President Salva Kiir has said South Sudan will immediately form a unity government after the return of rebel chief Risk Machar.
President Kiir was speaking Tuesday afternoon at the swearing in ceremony of Riek Machar as the first vice president.
He expressed happiness to receive Riek Machar who has not been in the country since 2014.
He said return of Riek marks the end of war and return of peace.
President Kiir said the transitional government will be formed immediately and that outstanding issues are to be solved amicably.
President Kiir apologised to citizens of South Sudan who have been failed by the leaders he said.
He called on everyone to work with him and his “brother Riek Machar,” he said.
Both sides remain deeply suspicious, and fighting continues with multiple militia forces unleashed who now pay no heed to either Kiir or Machar.
His return was stalled by arguments that at one point, in a country awash with weapons, came down to the a dispute about just over two dozen rocket-propelled grenades and machine guns that the force guarding Machar are allowed to have.
Tens of thousands of people have been killed and more than two million driven from their homes in the conflict, which has reignited ethnic divisions and been characterised by gross human rights abuses.
The economy is in ruins, over five million people need aid and two million have fled their homes.
Over 180,000 people are crammed into UN peacekeeping camps across the country, too terrified to venture outside the razor wire fences for fear of being killed.
Tensions are high, and the days ahead will be critical.
“We need the guns to stay silent and give people time — both as official warring parties and as individuals — with one another in coming days,” said Casie Copeland from the International Crisis Group (ICG) think tank.
Suffering is on an epic scale. Parts of the country, especially the devastated oil producing northern Unity region, have been pushed to the brink of famine.
There are huge expectations Machar’s arrival means the myriad of problems will be solved swiftly — but there will be no quick fix.
– ‘Best chance yet’ -Diplomats note gloomily that while Machar’s return is the “best chance yet”, the deal imposed under intense international pressure only sees the country go back to the status quo that existed before his July 2013 sacking as vice president that precipitated the war.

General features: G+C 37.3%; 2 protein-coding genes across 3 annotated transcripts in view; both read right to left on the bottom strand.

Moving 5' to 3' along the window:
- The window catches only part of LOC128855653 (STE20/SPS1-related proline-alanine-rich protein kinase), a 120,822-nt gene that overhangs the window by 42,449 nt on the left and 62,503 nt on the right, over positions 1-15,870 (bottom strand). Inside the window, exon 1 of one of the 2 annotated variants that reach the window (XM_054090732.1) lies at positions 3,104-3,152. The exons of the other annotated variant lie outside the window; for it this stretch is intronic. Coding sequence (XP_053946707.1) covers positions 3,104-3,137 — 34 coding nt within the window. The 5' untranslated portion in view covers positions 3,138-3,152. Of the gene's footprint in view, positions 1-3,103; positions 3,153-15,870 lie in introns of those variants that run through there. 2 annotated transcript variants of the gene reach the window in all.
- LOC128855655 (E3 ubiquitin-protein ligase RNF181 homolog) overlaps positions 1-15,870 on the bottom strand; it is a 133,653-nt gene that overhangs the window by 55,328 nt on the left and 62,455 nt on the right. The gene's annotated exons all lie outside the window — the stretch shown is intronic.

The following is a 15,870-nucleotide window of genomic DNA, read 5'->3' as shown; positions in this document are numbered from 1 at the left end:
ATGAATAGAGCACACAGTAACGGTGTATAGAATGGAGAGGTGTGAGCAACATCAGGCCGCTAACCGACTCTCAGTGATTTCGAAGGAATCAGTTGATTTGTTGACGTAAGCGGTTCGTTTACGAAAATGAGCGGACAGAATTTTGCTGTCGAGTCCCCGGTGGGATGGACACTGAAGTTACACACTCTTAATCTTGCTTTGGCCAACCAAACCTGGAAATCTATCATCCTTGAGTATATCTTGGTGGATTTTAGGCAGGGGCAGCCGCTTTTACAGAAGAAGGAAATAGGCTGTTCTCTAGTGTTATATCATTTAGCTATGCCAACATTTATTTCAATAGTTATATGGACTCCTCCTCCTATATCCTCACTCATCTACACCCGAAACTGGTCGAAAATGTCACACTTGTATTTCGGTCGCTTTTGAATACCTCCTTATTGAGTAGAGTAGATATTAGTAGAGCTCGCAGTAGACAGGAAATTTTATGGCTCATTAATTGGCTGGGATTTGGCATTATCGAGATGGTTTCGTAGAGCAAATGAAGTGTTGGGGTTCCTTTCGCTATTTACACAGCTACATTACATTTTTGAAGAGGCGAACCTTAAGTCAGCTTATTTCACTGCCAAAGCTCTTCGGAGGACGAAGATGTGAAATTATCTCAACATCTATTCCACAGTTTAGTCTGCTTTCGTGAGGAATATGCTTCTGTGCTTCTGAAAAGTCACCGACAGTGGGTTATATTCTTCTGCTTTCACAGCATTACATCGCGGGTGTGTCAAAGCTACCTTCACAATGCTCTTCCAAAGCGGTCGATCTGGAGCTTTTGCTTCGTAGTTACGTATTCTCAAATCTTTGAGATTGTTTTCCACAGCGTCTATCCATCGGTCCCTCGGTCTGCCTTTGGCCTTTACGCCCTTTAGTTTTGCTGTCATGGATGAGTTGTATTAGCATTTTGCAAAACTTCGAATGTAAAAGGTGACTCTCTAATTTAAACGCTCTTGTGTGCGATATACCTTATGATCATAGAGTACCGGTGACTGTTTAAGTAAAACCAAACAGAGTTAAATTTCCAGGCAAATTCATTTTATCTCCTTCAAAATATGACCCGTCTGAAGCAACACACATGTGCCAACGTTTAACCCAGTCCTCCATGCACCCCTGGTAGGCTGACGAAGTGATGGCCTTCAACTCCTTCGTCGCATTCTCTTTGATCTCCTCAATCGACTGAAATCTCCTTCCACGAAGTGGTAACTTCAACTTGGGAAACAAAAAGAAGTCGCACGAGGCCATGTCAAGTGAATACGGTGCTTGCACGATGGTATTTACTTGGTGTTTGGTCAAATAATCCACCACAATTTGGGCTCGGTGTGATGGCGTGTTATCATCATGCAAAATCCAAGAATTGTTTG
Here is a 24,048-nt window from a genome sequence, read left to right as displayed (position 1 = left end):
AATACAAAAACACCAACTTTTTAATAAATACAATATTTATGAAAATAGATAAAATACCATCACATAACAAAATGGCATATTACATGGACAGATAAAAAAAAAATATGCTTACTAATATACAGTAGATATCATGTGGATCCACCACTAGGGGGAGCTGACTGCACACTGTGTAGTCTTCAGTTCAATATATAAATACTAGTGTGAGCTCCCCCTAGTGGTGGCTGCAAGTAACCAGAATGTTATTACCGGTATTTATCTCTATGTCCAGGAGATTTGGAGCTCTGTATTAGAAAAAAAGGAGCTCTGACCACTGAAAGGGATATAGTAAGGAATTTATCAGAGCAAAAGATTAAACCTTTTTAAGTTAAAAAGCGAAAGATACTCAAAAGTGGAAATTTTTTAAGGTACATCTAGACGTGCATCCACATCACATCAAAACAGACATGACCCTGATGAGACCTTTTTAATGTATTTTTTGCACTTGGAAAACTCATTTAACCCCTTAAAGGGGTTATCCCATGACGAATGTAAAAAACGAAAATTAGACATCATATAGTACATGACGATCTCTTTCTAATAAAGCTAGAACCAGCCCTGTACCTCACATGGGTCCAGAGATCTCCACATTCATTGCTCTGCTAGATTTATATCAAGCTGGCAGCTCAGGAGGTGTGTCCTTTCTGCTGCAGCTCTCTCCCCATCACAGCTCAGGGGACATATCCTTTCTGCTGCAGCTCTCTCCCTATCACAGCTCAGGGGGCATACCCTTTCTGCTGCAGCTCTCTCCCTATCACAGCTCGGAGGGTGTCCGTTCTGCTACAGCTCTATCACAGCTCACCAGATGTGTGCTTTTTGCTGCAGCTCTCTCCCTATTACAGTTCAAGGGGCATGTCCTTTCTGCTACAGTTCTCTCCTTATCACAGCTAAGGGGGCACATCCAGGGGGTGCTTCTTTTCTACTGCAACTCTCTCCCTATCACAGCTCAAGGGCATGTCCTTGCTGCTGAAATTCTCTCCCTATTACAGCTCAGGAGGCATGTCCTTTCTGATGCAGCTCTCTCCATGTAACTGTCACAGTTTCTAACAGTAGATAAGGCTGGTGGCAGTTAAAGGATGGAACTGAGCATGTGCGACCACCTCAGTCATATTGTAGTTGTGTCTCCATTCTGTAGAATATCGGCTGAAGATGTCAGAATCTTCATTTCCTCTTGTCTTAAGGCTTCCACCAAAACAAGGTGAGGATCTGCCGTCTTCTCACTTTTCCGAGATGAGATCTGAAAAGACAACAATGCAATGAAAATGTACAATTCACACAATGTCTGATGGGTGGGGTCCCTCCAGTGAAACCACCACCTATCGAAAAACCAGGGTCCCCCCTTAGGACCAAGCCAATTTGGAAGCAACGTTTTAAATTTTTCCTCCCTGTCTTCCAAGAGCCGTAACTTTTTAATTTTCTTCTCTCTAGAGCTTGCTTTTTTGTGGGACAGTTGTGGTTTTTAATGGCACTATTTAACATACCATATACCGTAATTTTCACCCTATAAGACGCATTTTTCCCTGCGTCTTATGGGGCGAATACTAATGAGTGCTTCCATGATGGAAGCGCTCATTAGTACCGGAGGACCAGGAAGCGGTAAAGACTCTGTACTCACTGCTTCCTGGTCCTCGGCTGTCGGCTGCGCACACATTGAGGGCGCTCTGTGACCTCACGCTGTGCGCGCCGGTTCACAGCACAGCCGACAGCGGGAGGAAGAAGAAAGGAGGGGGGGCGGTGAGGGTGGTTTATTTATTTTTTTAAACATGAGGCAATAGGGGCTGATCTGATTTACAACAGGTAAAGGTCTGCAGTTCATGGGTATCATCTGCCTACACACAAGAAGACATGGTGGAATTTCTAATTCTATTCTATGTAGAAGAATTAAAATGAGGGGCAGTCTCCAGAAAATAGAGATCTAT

The agreement has already been repeatedly broken with months of fighting since it was signed, and its key power sharing formula in ruins after Kiir nearly tripled the number of regional states.
South Sudan’s civil war began in December 2013 when Kiir accused Machar of plotting a coup. The conflict has torn open ethnic divisions and been characterised by human rights violations.
It has included the abduction and rape of thousands of women and girls, massacres of civilians, recruitment of child soldiers, murder, mutilation and even cannibalism.
South Sudan is one of poorest countries on the planet, and had some world’s worst indicators for development, health and education even before over two years of war.
Machar has over 1,500 armed troops in the capital, while government forces have officially just over double that.
All other soldiers have to remain at least 25 kilometres (15 miles) outside the capital.
The threat of violence at a local level remains enormous, with multiple militia forces unleashed and out of control.
Machar and Kiir are decades-old rivals and even if they can work together both must also rein in powerful hardline field commanders.